As you can tell, I still miss editor composition for its sheer elegance. But in the end it was more abstraction than we needed. Much of the functionality that we initially implemented using composed editors, we later rewrote to use custom callbacks passed to the editor-creation routines. Although the adjunct behaviors did usually line up with editor call boundaries, they often weren't appropriate at all call boundaries, or even at most of them. The result was an overly high infrastructure-to-work ratio: by setting up an entire parallel editor, we were misleadingly implying to readers of the code that the adjunct behaviors would be invoked more often than they actually were.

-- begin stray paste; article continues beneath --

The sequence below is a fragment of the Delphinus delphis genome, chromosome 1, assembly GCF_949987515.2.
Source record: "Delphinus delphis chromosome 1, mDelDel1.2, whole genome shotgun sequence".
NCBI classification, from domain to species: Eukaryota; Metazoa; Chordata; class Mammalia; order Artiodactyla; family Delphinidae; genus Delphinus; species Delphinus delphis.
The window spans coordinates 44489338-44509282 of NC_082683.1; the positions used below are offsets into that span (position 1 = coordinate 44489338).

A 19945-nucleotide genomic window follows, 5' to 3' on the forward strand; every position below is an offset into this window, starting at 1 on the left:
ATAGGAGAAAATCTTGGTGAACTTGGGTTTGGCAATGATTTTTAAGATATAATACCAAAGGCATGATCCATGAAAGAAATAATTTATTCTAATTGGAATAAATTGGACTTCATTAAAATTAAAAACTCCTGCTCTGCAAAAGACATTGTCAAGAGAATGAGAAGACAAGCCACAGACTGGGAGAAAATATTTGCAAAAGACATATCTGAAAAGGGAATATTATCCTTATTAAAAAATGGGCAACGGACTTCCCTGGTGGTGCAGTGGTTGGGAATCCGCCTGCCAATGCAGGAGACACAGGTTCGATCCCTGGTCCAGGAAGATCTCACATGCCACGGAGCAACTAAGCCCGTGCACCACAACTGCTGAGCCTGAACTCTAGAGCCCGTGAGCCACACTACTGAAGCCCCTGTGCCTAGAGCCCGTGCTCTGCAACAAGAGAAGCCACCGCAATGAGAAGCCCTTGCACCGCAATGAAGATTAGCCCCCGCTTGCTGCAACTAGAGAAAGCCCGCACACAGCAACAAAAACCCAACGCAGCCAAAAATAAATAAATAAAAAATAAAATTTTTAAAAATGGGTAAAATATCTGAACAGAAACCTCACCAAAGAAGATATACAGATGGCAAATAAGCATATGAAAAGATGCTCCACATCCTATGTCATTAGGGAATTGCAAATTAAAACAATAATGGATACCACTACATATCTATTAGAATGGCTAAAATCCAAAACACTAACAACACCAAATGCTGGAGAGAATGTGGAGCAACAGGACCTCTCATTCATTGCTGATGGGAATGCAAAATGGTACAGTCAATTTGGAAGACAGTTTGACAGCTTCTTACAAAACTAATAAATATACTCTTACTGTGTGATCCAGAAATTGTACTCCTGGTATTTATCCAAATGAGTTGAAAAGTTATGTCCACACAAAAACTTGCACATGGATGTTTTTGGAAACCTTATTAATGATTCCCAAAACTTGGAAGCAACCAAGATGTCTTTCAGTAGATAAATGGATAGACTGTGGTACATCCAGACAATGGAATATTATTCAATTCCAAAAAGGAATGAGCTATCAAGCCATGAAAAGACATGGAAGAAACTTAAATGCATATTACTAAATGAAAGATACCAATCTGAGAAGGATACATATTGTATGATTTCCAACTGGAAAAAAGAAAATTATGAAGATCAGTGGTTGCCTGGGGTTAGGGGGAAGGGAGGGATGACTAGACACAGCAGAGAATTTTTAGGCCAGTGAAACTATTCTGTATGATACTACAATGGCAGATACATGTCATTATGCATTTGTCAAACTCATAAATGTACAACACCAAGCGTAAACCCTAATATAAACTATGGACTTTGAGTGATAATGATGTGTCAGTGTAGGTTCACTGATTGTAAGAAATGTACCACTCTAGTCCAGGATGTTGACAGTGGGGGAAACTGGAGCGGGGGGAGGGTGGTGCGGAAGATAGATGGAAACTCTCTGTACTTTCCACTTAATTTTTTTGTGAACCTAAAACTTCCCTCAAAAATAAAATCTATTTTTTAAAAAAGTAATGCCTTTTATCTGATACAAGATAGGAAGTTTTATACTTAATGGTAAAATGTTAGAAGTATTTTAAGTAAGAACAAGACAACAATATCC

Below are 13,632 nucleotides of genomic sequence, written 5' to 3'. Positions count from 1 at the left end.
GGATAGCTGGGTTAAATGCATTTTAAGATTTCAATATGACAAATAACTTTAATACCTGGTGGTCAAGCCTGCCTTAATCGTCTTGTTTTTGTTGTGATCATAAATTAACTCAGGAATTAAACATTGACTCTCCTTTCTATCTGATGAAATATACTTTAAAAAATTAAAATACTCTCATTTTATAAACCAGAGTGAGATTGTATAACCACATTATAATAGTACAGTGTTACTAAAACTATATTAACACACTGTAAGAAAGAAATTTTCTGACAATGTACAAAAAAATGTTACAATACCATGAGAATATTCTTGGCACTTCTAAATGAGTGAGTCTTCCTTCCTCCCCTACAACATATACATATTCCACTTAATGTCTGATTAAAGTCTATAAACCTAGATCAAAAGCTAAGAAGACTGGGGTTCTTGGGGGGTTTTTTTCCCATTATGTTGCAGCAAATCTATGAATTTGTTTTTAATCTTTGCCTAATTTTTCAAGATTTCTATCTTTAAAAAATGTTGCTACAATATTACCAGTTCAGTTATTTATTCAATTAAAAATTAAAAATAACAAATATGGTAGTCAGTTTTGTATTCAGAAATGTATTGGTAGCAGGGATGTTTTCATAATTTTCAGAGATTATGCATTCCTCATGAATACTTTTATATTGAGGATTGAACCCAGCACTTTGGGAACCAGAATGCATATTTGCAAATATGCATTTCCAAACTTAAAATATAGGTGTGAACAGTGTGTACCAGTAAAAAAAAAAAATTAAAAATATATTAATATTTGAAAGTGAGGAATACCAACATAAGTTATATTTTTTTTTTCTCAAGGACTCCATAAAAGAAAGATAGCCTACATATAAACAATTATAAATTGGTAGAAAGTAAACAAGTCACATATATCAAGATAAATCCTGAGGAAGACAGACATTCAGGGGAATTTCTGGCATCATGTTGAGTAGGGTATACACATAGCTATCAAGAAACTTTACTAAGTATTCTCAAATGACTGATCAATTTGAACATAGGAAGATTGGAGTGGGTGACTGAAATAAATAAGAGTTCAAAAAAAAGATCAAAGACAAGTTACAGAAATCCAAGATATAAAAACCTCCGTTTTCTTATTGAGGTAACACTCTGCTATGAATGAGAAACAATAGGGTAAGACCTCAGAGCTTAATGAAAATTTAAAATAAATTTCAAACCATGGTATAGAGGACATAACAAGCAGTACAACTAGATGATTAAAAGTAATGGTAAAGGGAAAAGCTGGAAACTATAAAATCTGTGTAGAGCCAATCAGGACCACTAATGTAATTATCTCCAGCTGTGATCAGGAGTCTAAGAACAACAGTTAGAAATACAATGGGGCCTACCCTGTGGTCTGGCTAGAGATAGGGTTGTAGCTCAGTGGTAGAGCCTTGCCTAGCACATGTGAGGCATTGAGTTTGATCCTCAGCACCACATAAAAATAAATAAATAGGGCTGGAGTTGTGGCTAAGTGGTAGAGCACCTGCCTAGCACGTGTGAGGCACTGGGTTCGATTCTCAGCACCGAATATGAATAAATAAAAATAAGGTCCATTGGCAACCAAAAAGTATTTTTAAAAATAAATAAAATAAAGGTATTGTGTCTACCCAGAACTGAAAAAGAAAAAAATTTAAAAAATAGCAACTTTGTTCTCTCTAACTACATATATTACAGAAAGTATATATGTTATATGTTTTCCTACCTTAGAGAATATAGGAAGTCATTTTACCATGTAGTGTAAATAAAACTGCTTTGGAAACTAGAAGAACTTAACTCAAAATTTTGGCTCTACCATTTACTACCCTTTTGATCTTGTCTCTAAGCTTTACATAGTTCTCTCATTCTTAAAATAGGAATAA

Having gone as far as we could with editor composition and then retreated, we were still free to implement it by hand when we really wanted it, however. Today in Subversion, cancellation is done with manual composition. The cancellation-checking editor's constructor takes another editor — the core operation editor — as a parameter:

	/** Set *editor and *edit_baton to a cancellation editor that
	 * wraps wrapped_editor and wrapped_baton.
	 * The editor will call cancel_func with cancel_baton when each of
	 * its functions is called, continuing on to call the corresponding wrapped
	 * function if cancel_func returns SVN_NO_ERROR.
	 * If cancel_func is NULL, set *editor to wrapped_editor and
	 * *edit_baton to wrapped_baton.
	svn_error_t *
	svn_delta_get_cancellation_editor(svn_cancel_func_t cancel_func,